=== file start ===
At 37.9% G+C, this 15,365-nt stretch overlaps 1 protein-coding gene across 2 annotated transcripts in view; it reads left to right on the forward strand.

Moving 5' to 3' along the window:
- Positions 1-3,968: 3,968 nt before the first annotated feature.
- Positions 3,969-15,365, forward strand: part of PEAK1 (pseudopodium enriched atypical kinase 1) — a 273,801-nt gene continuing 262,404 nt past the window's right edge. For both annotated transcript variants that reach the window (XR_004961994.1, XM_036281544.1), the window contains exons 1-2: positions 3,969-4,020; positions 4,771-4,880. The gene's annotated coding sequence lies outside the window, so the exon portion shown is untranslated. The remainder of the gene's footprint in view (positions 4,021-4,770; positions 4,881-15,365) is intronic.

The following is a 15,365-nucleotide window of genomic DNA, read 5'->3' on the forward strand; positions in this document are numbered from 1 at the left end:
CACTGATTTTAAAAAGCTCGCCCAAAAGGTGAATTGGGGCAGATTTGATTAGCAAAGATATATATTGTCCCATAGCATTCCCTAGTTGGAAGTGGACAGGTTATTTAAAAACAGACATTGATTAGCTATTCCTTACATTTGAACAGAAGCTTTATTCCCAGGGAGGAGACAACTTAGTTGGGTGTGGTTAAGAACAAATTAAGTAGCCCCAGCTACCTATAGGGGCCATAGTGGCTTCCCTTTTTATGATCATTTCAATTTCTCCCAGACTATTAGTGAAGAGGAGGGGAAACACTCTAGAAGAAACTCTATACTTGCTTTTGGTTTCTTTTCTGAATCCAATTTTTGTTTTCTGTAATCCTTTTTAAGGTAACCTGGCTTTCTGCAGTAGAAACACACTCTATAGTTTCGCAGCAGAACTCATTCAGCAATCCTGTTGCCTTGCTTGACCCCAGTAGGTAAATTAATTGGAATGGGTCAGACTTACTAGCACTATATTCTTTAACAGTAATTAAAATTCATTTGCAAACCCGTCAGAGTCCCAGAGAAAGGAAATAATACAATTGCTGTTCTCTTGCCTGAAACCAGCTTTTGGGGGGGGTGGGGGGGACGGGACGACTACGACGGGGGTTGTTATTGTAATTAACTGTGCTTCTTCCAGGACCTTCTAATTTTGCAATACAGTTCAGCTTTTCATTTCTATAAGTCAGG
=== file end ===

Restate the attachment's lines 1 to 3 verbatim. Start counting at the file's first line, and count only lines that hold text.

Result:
At 37.9% G+C, this 15,365-nt stretch overlaps 1 protein-coding gene across 2 annotated transcripts in view; it reads left to right on the forward strand.

Moving 5' to 3' along the window:
- Positions 1-3,968: 3,968 nt before the first annotated feature.